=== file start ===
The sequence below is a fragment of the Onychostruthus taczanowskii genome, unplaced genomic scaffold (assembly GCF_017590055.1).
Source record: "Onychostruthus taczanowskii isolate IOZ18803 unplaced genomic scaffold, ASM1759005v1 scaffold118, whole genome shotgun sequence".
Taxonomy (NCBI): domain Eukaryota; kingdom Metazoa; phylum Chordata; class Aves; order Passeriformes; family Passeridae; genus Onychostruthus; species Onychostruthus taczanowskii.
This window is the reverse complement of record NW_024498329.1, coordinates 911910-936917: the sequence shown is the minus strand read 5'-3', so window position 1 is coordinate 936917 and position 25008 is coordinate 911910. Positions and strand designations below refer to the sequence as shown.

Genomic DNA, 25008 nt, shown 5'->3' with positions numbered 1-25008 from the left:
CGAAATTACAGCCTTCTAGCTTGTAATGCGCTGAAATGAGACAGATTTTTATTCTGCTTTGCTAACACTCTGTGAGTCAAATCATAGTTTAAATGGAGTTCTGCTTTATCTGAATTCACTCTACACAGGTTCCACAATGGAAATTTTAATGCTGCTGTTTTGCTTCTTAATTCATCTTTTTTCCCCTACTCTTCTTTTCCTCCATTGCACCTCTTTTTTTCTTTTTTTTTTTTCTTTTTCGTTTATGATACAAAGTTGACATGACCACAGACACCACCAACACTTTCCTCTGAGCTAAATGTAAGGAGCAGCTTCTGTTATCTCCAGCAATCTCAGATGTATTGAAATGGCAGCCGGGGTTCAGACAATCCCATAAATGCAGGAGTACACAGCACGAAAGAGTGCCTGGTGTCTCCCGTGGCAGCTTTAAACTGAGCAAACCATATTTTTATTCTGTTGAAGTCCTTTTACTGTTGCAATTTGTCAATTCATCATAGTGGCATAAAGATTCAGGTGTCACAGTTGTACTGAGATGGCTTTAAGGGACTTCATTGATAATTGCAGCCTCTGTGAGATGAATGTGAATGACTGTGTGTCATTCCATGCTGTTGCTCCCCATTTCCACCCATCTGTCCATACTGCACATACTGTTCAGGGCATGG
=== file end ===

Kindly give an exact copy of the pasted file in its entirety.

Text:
The sequence below is a fragment of the Onychostruthus taczanowskii genome, unplaced genomic scaffold (assembly GCF_017590055.1).
Source record: "Onychostruthus taczanowskii isolate IOZ18803 unplaced genomic scaffold, ASM1759005v1 scaffold118, whole genome shotgun sequence".
Taxonomy (NCBI): domain Eukaryota; kingdom Metazoa; phylum Chordata; class Aves; order Passeriformes; family Passeridae; genus Onychostruthus; species Onychostruthus taczanowskii.
This window is the reverse complement of record NW_024498329.1, coordinates 911910-936917: the sequence shown is the minus strand read 5'-3', so window position 1 is coordinate 936917 and position 25008 is coordinate 911910. Positions and strand designations below refer to the sequence as shown.

Genomic DNA, 25008 nt, shown 5'->3' with positions numbered 1-25008 from the left:
CGAAATTACAGCCTTCTAGCTTGTAATGCGCTGAAATGAGACAGATTTTTATTCTGCTTTGCTAACACTCTGTGAGTCAAATCATAGTTTAAATGGAGTTCTGCTTTATCTGAATTCACTCTACACAGGTTCCACAATGGAAATTTTAATGCTGCTGTTTTGCTTCTTAATTCATCTTTTTTCCCCTACTCTTCTTTTCCTCCATTGCACCTCTTTTTTTCTTTTTTTTTTTTCTTTTTCGTTTATGATACAAAGTTGACATGACCACAGACACCACCAACACTTTCCTCTGAGCTAAATGTAAGGAGCAGCTTCTGTTATCTCCAGCAATCTCAGATGTATTGAAATGGCAGCCGGGGTTCAGACAATCCCATAAATGCAGGAGTACACAGCACGAAAGAGTGCCTGGTGTCTCCCGTGGCAGCTTTAAACTGAGCAAACCATATTTTTATTCTGTTGAAGTCCTTTTACTGTTGCAATTTGTCAATTCATCATAGTGGCATAAAGATTCAGGTGTCACAGTTGTACTGAGATGGCTTTAAGGGACTTCATTGATAATTGCAGCCTCTGTGAGATGAATGTGAATGACTGTGTGTCATTCCATGCTGTTGCTCCCCATTTCCACCCATCTGTCCATACTGCACATACTGTTCAGGGCATGG